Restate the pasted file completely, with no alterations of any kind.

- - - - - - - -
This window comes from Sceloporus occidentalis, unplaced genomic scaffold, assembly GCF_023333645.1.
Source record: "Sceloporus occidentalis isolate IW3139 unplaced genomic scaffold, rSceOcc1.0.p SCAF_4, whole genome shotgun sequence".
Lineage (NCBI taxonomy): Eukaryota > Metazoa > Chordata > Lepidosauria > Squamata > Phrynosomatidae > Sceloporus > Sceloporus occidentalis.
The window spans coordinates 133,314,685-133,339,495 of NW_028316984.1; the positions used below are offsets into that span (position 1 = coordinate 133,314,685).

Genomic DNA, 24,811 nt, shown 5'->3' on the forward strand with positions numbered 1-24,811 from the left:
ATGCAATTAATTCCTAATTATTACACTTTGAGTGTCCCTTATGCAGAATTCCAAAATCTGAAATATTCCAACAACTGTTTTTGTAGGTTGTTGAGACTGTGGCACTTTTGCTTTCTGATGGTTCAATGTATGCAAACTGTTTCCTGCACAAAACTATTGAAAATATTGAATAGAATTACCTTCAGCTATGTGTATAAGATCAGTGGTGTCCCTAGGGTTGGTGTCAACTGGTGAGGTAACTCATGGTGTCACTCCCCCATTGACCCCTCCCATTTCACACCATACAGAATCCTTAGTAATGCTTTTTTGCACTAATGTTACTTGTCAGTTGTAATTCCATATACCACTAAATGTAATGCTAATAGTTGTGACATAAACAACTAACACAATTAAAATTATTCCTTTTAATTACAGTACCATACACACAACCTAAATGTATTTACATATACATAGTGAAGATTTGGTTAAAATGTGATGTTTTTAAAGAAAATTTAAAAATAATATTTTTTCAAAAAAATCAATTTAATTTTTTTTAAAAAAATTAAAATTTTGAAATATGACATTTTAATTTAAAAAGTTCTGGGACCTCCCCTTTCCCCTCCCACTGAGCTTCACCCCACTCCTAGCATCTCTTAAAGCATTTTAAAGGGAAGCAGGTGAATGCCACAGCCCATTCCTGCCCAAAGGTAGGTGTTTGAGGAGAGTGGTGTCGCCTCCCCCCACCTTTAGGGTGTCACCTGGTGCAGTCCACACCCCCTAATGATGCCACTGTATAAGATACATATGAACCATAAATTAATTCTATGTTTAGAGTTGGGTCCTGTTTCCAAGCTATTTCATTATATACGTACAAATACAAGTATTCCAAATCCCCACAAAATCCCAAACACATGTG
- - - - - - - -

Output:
This window comes from Sceloporus occidentalis, unplaced genomic scaffold, assembly GCF_023333645.1.
Source record: "Sceloporus occidentalis isolate IW3139 unplaced genomic scaffold, rSceOcc1.0.p SCAF_4, whole genome shotgun sequence".
Lineage (NCBI taxonomy): Eukaryota > Metazoa > Chordata > Lepidosauria > Squamata > Phrynosomatidae > Sceloporus > Sceloporus occidentalis.
The window spans coordinates 133,314,685-133,339,495 of NW_028316984.1; the positions used below are offsets into that span (position 1 = coordinate 133,314,685).

Genomic DNA, 24,811 nt, shown 5'->3' on the forward strand with positions numbered 1-24,811 from the left:
ATGCAATTAATTCCTAATTATTACACTTTGAGTGTCCCTTATGCAGAATTCCAAAATCTGAAATATTCCAACAACTGTTTTTGTAGGTTGTTGAGACTGTGGCACTTTTGCTTTCTGATGGTTCAATGTATGCAAACTGTTTCCTGCACAAAACTATTGAAAATATTGAATAGAATTACCTTCAGCTATGTGTATAAGATCAGTGGTGTCCCTAGGGTTGGTGTCAACTGGTGAGGTAACTCATGGTGTCACTCCCCCATTGACCCCTCCCATTTCACACCATACAGAATCCTTAGTAATGCTTTTTTGCACTAATGTTACTTGTCAGTTGTAATTCCATATACCACTAAATGTAATGCTAATAGTTGTGACATAAACAACTAACACAATTAAAATTATTCCTTTTAATTACAGTACCATACACACAACCTAAATGTATTTACATATACATAGTGAAGATTTGGTTAAAATGTGATGTTTTTAAAGAAAATTTAAAAATAATATTTTTTCAAAAAAATCAATTTAATTTTTTTTAAAAAAATTAAAATTTTGAAATATGACATTTTAATTTAAAAAGTTCTGGGACCTCCCCTTTCCCCTCCCACTGAGCTTCACCCCACTCCTAGCATCTCTTAAAGCATTTTAAAGGGAAGCAGGTGAATGCCACAGCCCATTCCTGCCCAAAGGTAGGTGTTTGAGGAGAGTGGTGTCGCCTCCCCCCACCTTTAGGGTGTCACCTGGTGCAGTCCACACCCCCTAATGATGCCACTGTATAAGATACATATGAACCATAAATTAATTCTATGTTTAGAGTTGGGTCCTGTTTCCAAGCTATTTCATTATATACGTACAAATACAAGTATTCCAAATCCCCACAAAATCCCAAACACATGTG